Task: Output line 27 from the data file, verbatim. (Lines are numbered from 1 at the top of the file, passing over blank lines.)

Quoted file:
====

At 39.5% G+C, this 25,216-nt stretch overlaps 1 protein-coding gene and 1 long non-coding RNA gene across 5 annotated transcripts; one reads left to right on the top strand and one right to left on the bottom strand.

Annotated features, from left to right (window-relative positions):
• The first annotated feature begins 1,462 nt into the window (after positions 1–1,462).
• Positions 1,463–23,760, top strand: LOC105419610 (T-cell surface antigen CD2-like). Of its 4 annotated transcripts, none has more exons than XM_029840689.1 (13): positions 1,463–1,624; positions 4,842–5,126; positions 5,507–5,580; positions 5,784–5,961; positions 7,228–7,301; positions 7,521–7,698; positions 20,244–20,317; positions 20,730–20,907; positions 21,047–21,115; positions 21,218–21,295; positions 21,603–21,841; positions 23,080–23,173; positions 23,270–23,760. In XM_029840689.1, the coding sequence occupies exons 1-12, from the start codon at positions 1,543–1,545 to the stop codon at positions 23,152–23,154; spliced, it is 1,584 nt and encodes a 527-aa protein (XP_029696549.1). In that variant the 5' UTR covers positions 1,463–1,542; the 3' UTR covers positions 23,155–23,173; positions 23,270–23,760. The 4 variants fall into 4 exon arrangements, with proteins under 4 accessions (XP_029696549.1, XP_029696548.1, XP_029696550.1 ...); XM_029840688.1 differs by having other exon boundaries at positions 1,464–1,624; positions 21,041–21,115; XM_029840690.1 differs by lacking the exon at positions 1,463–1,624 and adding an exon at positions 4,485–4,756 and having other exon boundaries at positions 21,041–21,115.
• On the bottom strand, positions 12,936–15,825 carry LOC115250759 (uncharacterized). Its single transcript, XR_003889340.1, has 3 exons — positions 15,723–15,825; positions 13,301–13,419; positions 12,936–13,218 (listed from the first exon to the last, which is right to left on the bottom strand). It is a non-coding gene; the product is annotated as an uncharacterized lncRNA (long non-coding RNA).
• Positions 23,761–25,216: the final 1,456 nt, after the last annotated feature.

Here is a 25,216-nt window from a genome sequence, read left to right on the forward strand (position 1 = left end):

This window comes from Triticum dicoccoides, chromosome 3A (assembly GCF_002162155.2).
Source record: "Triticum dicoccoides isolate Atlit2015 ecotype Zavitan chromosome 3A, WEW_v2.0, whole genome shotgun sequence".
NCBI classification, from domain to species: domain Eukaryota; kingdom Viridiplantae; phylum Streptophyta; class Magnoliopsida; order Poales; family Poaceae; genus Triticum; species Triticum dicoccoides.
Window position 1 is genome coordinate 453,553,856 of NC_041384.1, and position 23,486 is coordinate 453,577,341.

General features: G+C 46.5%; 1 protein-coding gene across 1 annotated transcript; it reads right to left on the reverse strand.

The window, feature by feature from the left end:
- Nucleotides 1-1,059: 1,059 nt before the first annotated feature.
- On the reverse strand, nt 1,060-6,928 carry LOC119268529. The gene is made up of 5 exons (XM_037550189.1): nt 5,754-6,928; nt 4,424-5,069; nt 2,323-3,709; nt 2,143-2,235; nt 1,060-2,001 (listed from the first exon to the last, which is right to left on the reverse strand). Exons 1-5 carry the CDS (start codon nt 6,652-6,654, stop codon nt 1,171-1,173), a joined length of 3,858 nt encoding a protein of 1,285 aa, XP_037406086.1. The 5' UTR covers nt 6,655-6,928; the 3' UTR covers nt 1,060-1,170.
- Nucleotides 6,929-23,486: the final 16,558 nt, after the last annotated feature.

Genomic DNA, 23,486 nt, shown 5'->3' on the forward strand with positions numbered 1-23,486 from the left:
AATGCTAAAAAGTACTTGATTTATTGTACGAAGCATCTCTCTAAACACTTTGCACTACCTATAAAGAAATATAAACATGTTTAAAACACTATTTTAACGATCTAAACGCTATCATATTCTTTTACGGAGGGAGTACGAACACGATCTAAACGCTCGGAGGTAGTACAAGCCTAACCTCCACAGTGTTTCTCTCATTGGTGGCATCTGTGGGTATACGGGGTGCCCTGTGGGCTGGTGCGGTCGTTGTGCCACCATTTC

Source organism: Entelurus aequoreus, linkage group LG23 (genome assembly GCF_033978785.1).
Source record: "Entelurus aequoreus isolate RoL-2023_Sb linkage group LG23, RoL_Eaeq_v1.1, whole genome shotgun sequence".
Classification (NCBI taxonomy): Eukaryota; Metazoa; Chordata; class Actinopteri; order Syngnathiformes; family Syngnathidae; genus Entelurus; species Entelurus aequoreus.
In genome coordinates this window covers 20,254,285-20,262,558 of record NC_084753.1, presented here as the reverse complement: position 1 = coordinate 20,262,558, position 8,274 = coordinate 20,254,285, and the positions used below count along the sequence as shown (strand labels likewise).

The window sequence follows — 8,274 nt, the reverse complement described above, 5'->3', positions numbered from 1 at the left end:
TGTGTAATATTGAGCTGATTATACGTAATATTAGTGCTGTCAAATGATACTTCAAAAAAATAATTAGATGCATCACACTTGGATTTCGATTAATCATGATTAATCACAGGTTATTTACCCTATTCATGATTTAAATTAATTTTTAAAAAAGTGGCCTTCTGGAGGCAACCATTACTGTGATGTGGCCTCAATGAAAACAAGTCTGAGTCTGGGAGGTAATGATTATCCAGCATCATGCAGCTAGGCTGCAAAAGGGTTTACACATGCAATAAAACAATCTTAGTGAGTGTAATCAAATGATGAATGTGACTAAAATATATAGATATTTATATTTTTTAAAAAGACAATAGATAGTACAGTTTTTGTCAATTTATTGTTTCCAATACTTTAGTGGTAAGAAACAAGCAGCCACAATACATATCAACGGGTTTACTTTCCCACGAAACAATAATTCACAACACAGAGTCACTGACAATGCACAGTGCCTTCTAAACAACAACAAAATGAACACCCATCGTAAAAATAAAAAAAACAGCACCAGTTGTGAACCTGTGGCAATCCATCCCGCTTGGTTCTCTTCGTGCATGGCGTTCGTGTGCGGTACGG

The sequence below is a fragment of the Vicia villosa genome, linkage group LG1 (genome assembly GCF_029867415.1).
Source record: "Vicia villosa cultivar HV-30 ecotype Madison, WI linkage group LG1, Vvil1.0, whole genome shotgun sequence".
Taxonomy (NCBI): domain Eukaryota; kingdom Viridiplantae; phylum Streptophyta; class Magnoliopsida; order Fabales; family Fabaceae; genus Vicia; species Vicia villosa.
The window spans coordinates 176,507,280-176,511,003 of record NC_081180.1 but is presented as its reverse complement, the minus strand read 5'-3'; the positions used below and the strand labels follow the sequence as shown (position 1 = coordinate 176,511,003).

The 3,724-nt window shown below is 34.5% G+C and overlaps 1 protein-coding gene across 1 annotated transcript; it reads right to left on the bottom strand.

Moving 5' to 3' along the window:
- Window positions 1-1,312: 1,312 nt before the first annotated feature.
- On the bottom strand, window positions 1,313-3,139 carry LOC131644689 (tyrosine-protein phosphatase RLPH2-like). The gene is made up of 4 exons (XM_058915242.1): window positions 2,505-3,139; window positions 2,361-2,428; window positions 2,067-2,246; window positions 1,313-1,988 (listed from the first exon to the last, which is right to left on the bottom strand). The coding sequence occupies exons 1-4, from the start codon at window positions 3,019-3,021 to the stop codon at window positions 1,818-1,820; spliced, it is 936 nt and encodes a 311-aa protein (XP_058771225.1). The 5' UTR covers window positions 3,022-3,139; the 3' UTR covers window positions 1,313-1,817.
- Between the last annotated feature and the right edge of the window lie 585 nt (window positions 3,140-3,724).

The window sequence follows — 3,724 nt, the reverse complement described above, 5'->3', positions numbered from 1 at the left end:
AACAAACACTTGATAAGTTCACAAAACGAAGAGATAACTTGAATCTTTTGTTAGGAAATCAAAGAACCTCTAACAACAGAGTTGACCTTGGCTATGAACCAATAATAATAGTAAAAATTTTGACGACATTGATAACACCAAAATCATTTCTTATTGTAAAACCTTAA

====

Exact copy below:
Taxonomy (NCBI): domain Eukaryota; kingdom Viridiplantae; phylum Streptophyta; class Magnoliopsida; order Fabales; family Fabaceae; genus Vicia; species Vicia villosa.